By the governor's orders, the palisade was removed to the present line of Chamber Street, running from the river bank on the west side to the old Ferry house on the east side, now Catherine Street; at every short distance a block-house was placed. The line of the old palisade was laid out into a street, which took its name from the wall that had once occupied its place. The streets, that same year, were paved, and they were also lighted by means of lanterns suspended from every seventh house; and a watch patrolled them all the night, who sang out the hours as they passed.

The city limits were at that time more circumscribed than at the present; Greenwich Street then formed the western boundary, and Pearl Street the eastern one. All ground beyond these streets has been made by filling in.

Recently, in excavating in the lower part of Front Street, the ribs of a vessel were unearthed; they were thought by some to have been those of the "Morning Star," a powder ship blown up in the harbor August 7, 1778. This fact goes to prove the encroachment of the city upon the water limits.

The French refugees were relegated to the eastern side of Broadway below Wall Street, and in the vicinity of the "Bucther's Pen," this being an unfavored part of the city, where the laboring portion of the community dwelt, and there were many unused lots.

The frequent Indian incursions had caused the settlers to centre around the fort to such an extent as to endanger its safety; so much so that certain officials complained to the home government that it might be easily scaled by placing ordinary-sized ladders upon the surrounding houses.


This old fort deserves a word for itself, it being the first and oldest structure of the settlement; and, according to the author already quoted, "one of the best Pieces of Defence in the north parts of America." am inclined, however, to the opinion that Mr. Lamothé would have said of it the same as he said of an old fort on the Jersey side of the river, "It is no great things."

This venerable piece of Dutch antiquity, that was destined never to hand down its name to our republican times, indeed, to bear none for any great length of time, - was erected in the year 1614 by the Nieu Amsterdamers as a defence from the attacks of the Indians. It is described as a mere palisaded work, but its form and dimensions have not been stated; it went by the name of Fort Manhattan until 1626, when its increase in extent, and number of inhabitants, caused a more substantial work to be constructed, which upon completion was called Fort Amsterdam. It is most probable that the plan of De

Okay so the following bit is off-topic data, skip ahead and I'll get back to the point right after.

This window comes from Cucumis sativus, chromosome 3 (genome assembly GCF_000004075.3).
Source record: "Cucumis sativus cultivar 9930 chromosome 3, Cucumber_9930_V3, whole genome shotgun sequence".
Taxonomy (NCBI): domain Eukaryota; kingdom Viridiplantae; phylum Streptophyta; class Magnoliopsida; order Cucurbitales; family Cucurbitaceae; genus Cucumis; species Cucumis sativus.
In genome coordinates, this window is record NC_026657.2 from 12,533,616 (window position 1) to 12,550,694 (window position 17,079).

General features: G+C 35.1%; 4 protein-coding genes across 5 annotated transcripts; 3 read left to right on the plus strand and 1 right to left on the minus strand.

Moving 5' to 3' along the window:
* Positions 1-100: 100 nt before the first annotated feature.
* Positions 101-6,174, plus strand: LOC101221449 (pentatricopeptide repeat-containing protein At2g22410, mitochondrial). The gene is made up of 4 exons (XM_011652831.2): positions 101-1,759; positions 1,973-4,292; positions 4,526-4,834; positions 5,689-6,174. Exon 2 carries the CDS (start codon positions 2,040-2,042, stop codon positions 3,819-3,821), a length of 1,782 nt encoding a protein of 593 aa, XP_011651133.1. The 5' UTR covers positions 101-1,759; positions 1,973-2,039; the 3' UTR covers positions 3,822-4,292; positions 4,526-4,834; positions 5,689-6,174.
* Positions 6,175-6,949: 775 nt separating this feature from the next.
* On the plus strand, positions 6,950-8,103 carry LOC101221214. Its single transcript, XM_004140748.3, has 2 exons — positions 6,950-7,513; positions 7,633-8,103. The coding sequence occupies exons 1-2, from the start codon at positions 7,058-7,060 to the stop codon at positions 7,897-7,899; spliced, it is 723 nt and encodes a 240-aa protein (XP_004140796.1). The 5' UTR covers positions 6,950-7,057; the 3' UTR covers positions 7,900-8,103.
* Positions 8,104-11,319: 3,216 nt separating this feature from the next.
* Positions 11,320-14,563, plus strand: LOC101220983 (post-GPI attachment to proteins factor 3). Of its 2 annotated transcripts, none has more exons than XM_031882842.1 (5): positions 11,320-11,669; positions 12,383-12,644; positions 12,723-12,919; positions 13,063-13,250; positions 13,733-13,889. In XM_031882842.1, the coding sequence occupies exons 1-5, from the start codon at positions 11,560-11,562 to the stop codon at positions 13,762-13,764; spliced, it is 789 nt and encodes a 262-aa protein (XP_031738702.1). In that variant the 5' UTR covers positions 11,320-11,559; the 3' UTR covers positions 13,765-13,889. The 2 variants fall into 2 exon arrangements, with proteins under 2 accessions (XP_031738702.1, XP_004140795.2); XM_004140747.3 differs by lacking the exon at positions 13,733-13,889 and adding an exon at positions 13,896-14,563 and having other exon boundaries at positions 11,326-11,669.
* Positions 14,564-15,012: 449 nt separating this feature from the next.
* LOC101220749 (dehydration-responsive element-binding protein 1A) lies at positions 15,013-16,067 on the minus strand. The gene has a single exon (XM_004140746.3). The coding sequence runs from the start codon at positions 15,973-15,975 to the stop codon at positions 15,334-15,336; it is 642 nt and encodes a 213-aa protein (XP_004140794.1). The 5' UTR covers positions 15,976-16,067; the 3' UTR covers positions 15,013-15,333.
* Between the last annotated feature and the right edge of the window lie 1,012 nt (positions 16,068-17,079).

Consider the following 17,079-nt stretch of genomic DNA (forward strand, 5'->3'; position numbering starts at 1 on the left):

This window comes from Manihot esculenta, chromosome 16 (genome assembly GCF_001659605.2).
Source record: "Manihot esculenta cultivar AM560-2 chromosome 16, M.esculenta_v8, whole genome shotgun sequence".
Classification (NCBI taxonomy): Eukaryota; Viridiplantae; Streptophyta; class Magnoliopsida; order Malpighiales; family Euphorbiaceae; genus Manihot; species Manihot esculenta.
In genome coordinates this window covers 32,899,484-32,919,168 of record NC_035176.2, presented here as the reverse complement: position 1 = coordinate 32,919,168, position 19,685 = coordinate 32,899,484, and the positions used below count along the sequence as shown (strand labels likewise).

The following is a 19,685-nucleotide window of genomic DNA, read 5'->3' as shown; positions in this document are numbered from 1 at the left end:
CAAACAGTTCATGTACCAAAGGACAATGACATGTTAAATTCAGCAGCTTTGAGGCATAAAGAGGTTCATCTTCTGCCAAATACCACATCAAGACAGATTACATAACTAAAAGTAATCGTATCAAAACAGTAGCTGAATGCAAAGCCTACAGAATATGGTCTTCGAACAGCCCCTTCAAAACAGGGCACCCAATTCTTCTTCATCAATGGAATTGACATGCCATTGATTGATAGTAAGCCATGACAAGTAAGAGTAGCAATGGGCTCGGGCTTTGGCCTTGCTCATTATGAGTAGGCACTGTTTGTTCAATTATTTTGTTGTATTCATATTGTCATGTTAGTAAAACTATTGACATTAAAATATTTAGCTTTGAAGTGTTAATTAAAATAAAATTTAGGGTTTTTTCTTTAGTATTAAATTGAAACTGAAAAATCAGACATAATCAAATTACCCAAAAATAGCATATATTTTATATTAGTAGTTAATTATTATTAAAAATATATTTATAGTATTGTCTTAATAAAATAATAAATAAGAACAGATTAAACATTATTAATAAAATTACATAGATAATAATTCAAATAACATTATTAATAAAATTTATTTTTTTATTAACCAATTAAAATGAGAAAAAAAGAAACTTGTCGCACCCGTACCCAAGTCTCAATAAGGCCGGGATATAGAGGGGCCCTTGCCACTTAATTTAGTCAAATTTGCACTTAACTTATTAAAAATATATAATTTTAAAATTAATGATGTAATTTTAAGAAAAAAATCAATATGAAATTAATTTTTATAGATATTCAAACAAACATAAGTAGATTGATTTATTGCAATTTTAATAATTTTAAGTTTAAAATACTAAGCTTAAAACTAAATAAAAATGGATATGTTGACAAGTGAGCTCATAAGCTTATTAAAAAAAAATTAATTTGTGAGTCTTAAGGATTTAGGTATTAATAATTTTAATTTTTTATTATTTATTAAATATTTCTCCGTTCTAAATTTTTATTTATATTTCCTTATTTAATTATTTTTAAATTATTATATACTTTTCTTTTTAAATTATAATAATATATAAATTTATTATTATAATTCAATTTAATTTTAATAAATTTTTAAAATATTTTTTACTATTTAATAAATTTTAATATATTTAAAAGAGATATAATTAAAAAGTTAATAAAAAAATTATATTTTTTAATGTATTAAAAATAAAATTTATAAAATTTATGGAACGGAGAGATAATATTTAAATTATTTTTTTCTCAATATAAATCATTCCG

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Razieres was not carried out to the full extent of his designs, as we find Governor Stuyvesant alleging, as an excuse for ceding it so easily to the English, that it was an untenable place, and not fit to bear an assault from European firearms. The walls, furthermore, on its northern and northeastern part, although much higher than those of its other sides, were, nevertheless, lower than the ground beyond. So much higher was the latter, he added, that people sitting on it could see the very soles of the shoes of those who might be standing on the esplanade, or bastions of the fort. deed, its walls for some eight or ten years were merely ramparts of earth, from eight to ten feet high. The buildings within it, occupied by the officers of the garrison, were composed of planks, or bark only, with roofs of reeds.


In 1633 Governor Van Twiller came to Nieu Amsterdam invested with full power to better this state of things. Under his administration a guard-house and barracks were constructed, and a wind-mill erected for grinding the grain for the garrison. A substantial brick house took the place of the former governmental building, which lasted during the successive administrations of the Dutch dynasty.

The condition of the walls of the fort, however, does not seem to have been improved, as we find the governor in his Council of 1647 deliberating as to the advisability of having them repaired. This was to be accomplished by means of "stones laid in mortar to make of it a lasting work;" and for this purpose it was suggested that every male inhabitant between the ages of sixteen and sixty should devote twelve days of labor in the year; or give instead, the sum of eighty cents per day.

Within the fort and adjoining the gubernatorial mansion there stood a stone church of peculiar structure, consisting of two peaked roofs with a steeple be